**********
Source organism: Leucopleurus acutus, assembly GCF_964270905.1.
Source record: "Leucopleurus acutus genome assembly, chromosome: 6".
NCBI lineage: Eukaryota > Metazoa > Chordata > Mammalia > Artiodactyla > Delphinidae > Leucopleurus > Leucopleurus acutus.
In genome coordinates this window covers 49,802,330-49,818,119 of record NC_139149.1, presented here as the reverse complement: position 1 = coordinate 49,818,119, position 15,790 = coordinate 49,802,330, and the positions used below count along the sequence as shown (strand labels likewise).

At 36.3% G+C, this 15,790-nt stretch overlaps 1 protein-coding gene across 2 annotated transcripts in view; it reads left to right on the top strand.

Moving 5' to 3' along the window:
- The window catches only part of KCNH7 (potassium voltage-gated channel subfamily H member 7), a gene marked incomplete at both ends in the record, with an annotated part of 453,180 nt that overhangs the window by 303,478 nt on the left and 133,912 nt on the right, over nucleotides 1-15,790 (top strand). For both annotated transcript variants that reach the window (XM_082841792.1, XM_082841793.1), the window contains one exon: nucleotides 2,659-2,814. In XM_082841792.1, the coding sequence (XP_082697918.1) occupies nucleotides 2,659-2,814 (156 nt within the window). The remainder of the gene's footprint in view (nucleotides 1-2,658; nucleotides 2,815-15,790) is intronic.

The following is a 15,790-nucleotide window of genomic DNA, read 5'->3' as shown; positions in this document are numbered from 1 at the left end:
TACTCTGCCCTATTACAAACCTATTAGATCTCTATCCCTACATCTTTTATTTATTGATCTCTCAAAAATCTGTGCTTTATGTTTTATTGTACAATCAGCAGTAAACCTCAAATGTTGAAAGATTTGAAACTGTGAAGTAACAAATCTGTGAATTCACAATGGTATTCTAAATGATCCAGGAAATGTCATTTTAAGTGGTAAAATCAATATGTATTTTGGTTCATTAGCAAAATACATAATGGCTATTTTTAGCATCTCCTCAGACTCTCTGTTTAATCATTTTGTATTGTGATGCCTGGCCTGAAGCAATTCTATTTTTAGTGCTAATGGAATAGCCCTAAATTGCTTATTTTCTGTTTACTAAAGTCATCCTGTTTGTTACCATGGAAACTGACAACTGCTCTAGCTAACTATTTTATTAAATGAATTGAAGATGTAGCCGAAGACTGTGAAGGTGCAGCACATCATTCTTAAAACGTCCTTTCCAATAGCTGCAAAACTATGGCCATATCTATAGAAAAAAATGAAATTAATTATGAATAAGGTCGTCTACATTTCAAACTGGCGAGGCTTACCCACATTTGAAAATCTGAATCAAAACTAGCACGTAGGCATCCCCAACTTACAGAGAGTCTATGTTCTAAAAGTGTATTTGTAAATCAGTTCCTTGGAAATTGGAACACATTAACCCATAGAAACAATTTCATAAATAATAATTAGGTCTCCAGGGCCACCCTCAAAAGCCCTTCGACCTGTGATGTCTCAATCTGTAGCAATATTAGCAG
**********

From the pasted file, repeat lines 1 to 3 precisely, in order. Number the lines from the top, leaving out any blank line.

Source organism: Leucopleurus acutus, assembly GCF_964270905.1.
Source record: "Leucopleurus acutus genome assembly, chromosome: 6".
NCBI lineage: Eukaryota > Metazoa > Chordata > Mammalia > Artiodactyla > Delphinidae > Leucopleurus > Leucopleurus acutus.